Ferry refers to Facebook in this song. Q magazine asked the singer if he's got a Facebook page. He replied: "I wouldn't know where to start. I can just about send an email. I thought it would be nice to mention something vaguely current. Girls love those things don't they? They live on those iPhones and Blackberrys or whatever they're called."
Ferry told The Sun: "I started off BF Bass (Ode to Olympia) by playing a bass riff down at my house one day."
French artist Edouard Manet's controversial 1863 nude painting Olympia was an inspiration for the album cover. Ferry explained: "I approached the record with the same intensity as the early Roxy Music albums, and I wanted the artwork to represent this. One of the inspirations for the cover was the 19th century painting Olympia by Edouard Manet's - a kind of early pin-up picture, and in a sense a forerunner of some 20th Century Pop Art, which I feel strongly connected to.The picture shows a young courtesan lying on a bed, receiving flowers from her maid, which is no doubt a gift from her lover. She wears very little more than a provocative expression, and the painting created quite an uproar when it was first exhibited in Paris."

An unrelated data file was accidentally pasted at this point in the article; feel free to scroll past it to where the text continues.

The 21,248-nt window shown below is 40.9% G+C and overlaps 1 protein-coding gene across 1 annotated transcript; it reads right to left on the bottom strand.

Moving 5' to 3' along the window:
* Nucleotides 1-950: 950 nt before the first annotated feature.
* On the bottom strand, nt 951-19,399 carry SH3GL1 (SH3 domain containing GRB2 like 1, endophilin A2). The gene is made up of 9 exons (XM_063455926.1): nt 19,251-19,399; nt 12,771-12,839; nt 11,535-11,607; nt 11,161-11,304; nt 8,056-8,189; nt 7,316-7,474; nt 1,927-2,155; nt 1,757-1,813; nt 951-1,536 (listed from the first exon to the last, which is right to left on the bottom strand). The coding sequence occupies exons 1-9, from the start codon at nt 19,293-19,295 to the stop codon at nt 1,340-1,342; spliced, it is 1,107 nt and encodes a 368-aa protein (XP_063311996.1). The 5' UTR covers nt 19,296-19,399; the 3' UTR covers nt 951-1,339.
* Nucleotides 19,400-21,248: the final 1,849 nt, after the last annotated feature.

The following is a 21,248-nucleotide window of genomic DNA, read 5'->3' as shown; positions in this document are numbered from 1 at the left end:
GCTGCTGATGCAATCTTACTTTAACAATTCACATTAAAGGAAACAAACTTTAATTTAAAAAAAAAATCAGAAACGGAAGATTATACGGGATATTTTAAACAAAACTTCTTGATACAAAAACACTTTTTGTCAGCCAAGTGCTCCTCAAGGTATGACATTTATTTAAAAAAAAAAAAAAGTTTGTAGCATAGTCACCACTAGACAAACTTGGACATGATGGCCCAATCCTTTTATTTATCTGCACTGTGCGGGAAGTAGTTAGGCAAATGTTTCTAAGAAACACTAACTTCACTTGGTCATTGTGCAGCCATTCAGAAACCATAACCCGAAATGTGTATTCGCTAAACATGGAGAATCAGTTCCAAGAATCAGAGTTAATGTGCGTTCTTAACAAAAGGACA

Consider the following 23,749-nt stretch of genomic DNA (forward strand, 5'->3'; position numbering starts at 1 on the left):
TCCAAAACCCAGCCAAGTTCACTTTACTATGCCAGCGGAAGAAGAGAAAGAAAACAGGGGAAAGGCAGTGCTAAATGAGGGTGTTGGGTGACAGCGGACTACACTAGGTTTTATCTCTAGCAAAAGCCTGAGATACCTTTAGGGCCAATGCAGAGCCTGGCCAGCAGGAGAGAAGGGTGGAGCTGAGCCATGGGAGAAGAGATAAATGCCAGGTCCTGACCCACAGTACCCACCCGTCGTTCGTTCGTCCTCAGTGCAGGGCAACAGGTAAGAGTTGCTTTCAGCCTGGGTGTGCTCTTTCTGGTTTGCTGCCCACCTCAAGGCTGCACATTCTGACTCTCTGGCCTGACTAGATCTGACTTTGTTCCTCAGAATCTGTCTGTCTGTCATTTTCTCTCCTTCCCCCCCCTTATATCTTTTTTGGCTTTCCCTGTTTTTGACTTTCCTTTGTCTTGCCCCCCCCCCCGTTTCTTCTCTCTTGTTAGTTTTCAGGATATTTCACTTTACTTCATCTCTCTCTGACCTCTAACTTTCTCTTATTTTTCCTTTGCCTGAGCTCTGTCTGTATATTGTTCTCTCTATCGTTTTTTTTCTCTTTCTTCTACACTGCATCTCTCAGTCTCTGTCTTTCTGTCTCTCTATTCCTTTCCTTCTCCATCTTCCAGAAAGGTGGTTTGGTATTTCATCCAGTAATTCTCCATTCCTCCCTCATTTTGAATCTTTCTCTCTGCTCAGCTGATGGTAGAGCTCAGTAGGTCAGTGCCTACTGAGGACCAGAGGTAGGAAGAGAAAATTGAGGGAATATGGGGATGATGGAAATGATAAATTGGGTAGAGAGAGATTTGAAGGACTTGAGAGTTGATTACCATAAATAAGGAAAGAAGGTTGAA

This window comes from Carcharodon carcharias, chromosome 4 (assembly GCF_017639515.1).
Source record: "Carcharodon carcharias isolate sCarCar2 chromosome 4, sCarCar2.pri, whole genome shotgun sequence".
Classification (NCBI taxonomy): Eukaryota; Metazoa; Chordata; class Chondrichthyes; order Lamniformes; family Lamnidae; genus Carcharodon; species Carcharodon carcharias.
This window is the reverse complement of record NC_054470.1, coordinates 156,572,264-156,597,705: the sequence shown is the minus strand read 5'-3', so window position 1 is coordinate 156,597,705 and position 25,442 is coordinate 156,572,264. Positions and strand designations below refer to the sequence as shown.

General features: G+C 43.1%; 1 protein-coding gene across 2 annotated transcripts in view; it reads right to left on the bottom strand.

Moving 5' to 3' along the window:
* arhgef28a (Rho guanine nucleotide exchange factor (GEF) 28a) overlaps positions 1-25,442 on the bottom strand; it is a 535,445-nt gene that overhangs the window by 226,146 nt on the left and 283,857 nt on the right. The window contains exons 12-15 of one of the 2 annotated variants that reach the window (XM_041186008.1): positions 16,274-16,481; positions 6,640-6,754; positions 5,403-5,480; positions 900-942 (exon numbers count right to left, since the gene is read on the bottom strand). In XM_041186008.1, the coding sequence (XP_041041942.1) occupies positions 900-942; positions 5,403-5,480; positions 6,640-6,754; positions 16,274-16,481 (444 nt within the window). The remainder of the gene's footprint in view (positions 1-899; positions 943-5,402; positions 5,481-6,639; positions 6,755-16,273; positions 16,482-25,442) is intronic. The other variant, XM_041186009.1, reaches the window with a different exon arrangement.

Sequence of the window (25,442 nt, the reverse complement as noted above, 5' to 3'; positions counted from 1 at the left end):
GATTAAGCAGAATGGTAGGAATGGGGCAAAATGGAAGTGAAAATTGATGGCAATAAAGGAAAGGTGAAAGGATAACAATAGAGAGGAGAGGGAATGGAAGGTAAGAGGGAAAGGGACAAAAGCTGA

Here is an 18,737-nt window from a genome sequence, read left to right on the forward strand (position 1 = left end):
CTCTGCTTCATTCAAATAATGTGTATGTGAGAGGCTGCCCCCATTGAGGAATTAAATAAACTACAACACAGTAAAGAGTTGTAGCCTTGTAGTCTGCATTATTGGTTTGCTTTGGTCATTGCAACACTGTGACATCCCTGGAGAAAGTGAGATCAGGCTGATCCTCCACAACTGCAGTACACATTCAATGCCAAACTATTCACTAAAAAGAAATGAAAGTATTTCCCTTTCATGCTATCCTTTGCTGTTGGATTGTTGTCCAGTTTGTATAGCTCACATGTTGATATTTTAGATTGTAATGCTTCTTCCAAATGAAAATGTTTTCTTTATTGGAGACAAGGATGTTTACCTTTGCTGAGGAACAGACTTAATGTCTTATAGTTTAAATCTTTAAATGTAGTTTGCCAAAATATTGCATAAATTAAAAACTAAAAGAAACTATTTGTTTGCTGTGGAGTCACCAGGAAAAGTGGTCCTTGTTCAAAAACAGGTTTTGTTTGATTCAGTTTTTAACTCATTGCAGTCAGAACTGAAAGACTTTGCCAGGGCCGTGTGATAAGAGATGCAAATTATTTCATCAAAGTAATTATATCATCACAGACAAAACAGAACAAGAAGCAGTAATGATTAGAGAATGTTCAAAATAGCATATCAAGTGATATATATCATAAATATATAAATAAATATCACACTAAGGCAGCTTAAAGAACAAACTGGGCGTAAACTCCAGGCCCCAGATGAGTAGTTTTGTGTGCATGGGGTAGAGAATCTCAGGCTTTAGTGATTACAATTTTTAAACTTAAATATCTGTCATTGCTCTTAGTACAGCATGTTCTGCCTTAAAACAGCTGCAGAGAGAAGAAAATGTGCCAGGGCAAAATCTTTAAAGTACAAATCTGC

Ferry added to The Sun: "The painting was also an inspiration for those Roxy covers in as much as it led from one thing to another."
Ferry explained why he chose to put English model Kate Moss on the album cover. "I wanted a cover-girl for this record who could convey the glamorous notoriety of the original Olympia painting, and the obvious choice was Kate Moss. Kate has long been the 'femme fatale' of our age, as controversial as she is beautiful, and the most glamorous female icon since Marilyn Monroe.I was still finishing my album at the time of the photoshoot, so everything happened at the last minute (which is often the way with 'rock 'n roll). The shoot took place at Sunbeam Studios in London, and the designer Gideon Ponte built a fantastic set – with the finest linen...the perfect bed...Shoes and dresses were flown-in from Paris, jewellery escorted by security guards, flowers everywhere, a supporting cast of thousands... and everyone involved worked really hard to get the right shot, especially our photographer Adam Whitehead."